She suggests the contest of the bow and the axes, which allows Odysseus to reveal himself and put the fear of Zeus into the suitors. Odysseus gets the credit for his great feat of arms, but it is Penelope's idea. Homer is showing that though man is superior to woman, this one exceptional woman deserves to be highly valued.
Helen serves, like Klytaimnestra, as contrast to the virtuous Penelope. Although happy in her marriage to Menelaus, Helen, under Aphrodite's spell, lets Paris carry her to Troy, causing the Trojan war as Menelaus fights to get her back. Homer's picture of Helen is not of a sluttish adulteress, but of a beautiful loving wife. Helen offers Telemakhos a gift, when he visits after her restoration to Menelaus. Her words are the model of Greek womanhood, and traditional family values, yet the reader remembers the scandalous past of the most beautiful woman in the world:
I, too, bring you a gift, dear child, and here it is;
remember Helen's hands by this; keep it for your own bride, your joyful wedding day; let your dear mother guard it in her chamber.
My blessing; may you come soon to your island, home to your timbered hall (XV 155-161).
In Phaeacia, Odysseus meets the young princess Nausikaa, who is helpful, as woman should be, offering advice on how to best be received by the island's rulers, her parents. She embodies many pleasant female characteristics supporting traditional Greek family values. Homer says she is: "so fine in mould and feature that she seemed a goddess" (VI 19-20). Yet, she shows daughterly obedience, knows how important clean clothes are to her family's reputation, and she thinks of only what a good girl should, finding a suitable marriage. A sweet young thing, she knows how to blush, yet, she is strong and energetic: "Nausikaa took the reins and raised her whip, lashing the mules" (VI 88-89). Homer's image of Nausikaa and her attendants doing the laundry is charmingly wholesome:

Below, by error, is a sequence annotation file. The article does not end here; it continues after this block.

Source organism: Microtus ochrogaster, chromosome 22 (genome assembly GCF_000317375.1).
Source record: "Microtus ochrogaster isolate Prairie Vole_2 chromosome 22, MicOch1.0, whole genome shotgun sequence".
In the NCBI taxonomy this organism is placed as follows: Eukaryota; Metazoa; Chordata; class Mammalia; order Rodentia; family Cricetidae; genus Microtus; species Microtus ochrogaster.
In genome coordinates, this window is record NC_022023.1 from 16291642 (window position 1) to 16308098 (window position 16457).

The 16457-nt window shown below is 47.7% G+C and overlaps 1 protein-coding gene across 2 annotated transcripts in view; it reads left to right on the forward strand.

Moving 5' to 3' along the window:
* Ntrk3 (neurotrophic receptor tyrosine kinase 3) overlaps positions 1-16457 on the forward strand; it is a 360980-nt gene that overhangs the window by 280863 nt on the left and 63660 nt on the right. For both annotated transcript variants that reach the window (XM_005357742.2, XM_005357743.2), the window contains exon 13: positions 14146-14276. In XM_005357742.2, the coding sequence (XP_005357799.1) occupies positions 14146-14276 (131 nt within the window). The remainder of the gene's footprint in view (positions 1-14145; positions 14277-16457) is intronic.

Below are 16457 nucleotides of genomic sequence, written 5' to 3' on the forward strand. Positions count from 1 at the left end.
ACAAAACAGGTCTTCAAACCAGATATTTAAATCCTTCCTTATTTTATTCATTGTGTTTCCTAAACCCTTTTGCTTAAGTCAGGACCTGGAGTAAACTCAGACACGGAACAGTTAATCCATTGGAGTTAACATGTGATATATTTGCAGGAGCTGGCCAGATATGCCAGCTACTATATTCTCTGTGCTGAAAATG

Then sliding out the cart's tail board, they took
Armloads of clothing to the dusky water,
And trod them in the pits, making a race of it.
All being drubbed, all blemish rinsed away,
They spread them, piece by piece, along the beach
Whose pebbles had been laundered by the sea;
Then took a dip themselves, and all anointed with golden oil, ate lunch beside the river
While the bright burning sun dried out their linen.
Princess and maids delighted in that feast;
Then putting off their veils,
They ran and passed a ball to a rhythmic beat,
Nausikaa flashing first with her white arms. (VI 97-109)
These are not pampered princesses, but athletic innocents. Here Homer contrasts innocent young Nausikaa with less civilized examples of females. Odysseus waking to this scene, is full of flattery:
Mistress: please: are you divine, or mortal?
If one of those who dwell in the wide heave,
You are most near to Artemis, I should say
Great Zeus's daughter -- in your grace and presence. (VI 161-164)
Nausikaa represents a temptation to Odysseus' sensuality. He is a man who appreciates women, but as hero this interest is a weakness. Nausikaa is interested in Odysseus, too, but she is saving her sensual nature for her lawful husband.
Many of the women Odysseus meets are symbols of temptation, traps that hinder the hero's progress. Kirke and Kalypso bewitch and enslave him, using their femininity to dominate and control. Female control over the male is the opposite of the ideal gender relationship in Greek society. Odysseus must escape from both Kalypso and Kirke in order to find himself and get home again. He does so only with the help of divine intervention. The Seirenes, Skylla, and Kharybdis are more females who pose deadly threats to Odysseus and his men. Kirke, Kalypso, Scylla, Kharybdis, and the Seirenes represent woman as femme fatale, destroying, consuming, enslaving mixtures of lust, love, pleasure and pain. The Seirenes lure men with their song of entrancing temptation. Kharybdis is the devouring female: